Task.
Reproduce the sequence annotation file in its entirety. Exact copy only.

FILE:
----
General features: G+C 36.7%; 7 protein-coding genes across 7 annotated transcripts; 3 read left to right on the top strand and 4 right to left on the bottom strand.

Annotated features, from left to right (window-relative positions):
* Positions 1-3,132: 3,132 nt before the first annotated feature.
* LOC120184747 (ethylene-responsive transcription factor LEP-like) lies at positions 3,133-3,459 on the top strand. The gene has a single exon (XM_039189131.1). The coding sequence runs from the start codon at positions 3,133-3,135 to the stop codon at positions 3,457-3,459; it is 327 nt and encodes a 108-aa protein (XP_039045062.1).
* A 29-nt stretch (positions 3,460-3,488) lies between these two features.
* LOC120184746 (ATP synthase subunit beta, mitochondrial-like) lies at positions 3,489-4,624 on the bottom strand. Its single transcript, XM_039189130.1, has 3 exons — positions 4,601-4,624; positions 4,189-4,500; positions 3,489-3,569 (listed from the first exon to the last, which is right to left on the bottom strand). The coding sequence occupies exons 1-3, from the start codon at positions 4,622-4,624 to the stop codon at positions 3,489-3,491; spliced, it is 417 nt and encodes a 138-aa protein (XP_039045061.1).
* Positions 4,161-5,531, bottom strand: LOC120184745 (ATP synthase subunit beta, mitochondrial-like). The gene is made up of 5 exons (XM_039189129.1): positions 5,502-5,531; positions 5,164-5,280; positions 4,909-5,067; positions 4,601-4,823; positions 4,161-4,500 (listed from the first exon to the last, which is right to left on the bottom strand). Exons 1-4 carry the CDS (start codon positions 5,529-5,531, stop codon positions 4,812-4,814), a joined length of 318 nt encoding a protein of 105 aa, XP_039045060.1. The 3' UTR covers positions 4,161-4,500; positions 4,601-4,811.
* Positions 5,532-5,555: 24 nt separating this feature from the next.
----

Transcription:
General features: G+C 36.7%; 7 protein-coding genes across 7 annotated transcripts; 3 read left to right on the top strand and 4 right to left on the bottom strand.

Annotated features, from left to right (window-relative positions):
* Positions 1-3,132: 3,132 nt before the first annotated feature.
* LOC120184747 (ethylene-responsive transcription factor LEP-like) lies at positions 3,133-3,459 on the top strand. The gene has a single exon (XM_039189131.1). The coding sequence runs from the start codon at positions 3,133-3,135 to the stop codon at positions 3,457-3,459; it is 327 nt and encodes a 108-aa protein (XP_039045062.1).
* A 29-nt stretch (positions 3,460-3,488) lies between these two features.
* LOC120184746 (ATP synthase subunit beta, mitochondrial-like) lies at positions 3,489-4,624 on the bottom strand. Its single transcript, XM_039189130.1, has 3 exons — positions 4,601-4,624; positions 4,189-4,500; positions 3,489-3,569 (listed from the first exon to the last, which is right to left on the bottom strand). The coding sequence occupies exons 1-3, from the start codon at positions 4,622-4,624 to the stop codon at positions 3,489-3,491; spliced, it is 417 nt and encodes a 138-aa protein (XP_039045061.1).
* Positions 4,161-5,531, bottom strand: LOC120184745 (ATP synthase subunit beta, mitochondrial-like). The gene is made up of 5 exons (XM_039189129.1): positions 5,502-5,531; positions 5,164-5,280; positions 4,909-5,067; positions 4,601-4,823; positions 4,161-4,500 (listed from the first exon to the last, which is right to left on the bottom strand). Exons 1-4 carry the CDS (start codon positions 5,529-5,531, stop codon positions 4,812-4,814), a joined length of 318 nt encoding a protein of 105 aa, XP_039045060.1. The 3' UTR covers positions 4,161-4,500; positions 4,601-4,811.
* Positions 5,532-5,555: 24 nt separating this feature from the next.